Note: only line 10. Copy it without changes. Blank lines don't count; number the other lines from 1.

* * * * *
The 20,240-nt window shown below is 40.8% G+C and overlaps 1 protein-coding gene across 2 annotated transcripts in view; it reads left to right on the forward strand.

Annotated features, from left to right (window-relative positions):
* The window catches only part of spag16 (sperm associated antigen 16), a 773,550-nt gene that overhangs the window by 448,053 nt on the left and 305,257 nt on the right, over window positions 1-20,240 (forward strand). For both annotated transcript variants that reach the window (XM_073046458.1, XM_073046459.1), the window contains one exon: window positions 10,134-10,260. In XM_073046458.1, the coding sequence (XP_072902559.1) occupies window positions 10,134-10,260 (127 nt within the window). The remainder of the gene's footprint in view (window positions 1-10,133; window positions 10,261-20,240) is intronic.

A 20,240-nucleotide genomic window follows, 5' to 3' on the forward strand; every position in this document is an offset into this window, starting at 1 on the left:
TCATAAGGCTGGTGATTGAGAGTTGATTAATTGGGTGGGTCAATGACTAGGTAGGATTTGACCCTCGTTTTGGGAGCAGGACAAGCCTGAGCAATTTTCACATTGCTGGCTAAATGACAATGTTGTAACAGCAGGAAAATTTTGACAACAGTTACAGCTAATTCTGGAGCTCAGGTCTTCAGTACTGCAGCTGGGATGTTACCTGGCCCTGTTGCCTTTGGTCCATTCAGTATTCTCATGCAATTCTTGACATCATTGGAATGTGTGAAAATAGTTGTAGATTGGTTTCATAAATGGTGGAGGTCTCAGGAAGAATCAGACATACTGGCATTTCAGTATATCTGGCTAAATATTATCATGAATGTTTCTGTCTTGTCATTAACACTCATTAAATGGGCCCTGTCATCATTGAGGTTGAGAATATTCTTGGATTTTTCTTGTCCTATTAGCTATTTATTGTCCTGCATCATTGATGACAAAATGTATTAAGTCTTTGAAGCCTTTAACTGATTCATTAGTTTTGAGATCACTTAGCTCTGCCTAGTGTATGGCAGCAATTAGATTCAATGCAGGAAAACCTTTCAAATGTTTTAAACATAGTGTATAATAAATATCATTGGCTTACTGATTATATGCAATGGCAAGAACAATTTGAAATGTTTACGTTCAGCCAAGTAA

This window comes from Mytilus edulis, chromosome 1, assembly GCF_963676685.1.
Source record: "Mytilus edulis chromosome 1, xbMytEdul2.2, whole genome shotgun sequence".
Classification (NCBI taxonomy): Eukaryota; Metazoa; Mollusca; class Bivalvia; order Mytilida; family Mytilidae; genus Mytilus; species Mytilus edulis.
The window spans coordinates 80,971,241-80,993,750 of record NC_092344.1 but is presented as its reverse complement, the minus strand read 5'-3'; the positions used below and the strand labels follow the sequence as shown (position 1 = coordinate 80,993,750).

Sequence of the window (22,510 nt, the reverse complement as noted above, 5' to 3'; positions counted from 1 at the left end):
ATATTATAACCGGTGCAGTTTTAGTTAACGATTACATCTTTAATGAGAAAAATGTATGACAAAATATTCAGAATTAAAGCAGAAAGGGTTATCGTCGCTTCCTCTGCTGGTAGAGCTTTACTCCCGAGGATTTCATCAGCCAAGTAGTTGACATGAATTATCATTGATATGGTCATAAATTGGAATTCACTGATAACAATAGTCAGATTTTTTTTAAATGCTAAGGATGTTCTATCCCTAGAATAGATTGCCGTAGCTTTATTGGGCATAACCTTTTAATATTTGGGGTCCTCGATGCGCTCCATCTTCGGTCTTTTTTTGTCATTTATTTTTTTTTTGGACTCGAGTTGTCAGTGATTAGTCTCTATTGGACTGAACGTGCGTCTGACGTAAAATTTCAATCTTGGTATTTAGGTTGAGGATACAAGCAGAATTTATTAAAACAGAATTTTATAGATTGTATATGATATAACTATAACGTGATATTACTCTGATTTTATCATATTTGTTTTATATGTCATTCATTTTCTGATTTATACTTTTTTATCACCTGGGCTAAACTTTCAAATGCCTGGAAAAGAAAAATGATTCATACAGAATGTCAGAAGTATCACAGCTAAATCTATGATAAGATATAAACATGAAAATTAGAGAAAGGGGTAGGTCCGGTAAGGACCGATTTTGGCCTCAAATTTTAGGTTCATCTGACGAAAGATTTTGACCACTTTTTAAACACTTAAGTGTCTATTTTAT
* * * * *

Sequence of the window (22,510 nt, the reverse complement as noted above, 5' to 3'; positions counted from 1 at the left end):